By listing more information about the source of sugars in foods, the FDA hopes that food companies will cut down on adding manufactured sugars. Similarly, health advocates argue that because consumers do not realize sugar is added to seventy-five percent of processed foods, a line depicting “added sugars” may curb excessive sugar consumption. However, the food industry is not completely convinced about the value of the “added sugars” line. According to Regina Hildwine, senior director for the Grocery Manufacturers Association, “[t]he thing that’s important is already here: total sugars. That’s what consumers really should look at.”
The FDA’s proposed rule, which will be open for comment for ninety days, has received mixed reactions.
The FDA’s proposed rule, which will be open for comment for ninety days (you can comment on the proposed rule here), has received mixed reactions. Former FDA commissioner Dr. David Kessler considered the proposal a major victory for public health. On the other hand, other public officials were skeptical, arguing that too few Americans utilize nutrition labels to have an impact on curtailing obesity. According to Barry M. Popkin, a health researcher at the University of North Carolina at Chapel Hill, “[t]his is a false victory.” He added that the update to nutrition labels “will affect just a small segment of consumers who carefully study nutrition fact panels.”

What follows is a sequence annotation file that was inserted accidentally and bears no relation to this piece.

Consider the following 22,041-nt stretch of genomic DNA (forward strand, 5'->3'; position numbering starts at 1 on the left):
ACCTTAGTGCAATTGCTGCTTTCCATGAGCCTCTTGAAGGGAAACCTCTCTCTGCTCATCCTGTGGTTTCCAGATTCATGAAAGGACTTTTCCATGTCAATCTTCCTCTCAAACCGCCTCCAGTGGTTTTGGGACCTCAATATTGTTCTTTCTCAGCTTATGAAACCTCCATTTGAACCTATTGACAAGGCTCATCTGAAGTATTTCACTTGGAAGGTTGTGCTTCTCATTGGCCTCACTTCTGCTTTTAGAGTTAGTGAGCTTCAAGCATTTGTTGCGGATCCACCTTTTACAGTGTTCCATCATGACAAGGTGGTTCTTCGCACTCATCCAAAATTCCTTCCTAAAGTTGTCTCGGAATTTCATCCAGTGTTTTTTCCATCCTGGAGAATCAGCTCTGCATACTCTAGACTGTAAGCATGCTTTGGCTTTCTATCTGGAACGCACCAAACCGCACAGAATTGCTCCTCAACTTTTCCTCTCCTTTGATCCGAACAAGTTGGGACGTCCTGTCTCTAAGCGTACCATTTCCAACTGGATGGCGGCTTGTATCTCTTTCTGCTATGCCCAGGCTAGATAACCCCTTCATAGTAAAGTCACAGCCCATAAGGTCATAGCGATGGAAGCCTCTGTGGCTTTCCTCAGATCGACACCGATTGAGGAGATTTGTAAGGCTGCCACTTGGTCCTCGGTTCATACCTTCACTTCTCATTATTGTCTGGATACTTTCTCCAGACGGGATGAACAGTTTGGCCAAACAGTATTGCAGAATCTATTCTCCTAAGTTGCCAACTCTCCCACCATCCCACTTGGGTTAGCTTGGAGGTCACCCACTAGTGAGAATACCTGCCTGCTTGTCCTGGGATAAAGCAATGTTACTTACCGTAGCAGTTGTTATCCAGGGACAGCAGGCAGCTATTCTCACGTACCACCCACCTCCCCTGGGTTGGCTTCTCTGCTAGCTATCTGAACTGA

From a legal perspective, the Proposed Rule is just the first step for the FDA to exercise its rulemaking authority. The rule will likely entice several comments from consumers, nutritionists, and the food industry. Stuart Pape, partner at Patton Boggs, suspects the rule will invite controversy, especially over the mandated “added sugars” line. Additionally, he questions whether the Obama Administration will enact the nutrition policy before the expiration of its term in 2017.
Of course, FDA officials hope to issue the final rule within the next year. Food companies will then have approximately two years to adopt the new labels so that the changes will be effective prior to the expiration of the Obama Administration’s term.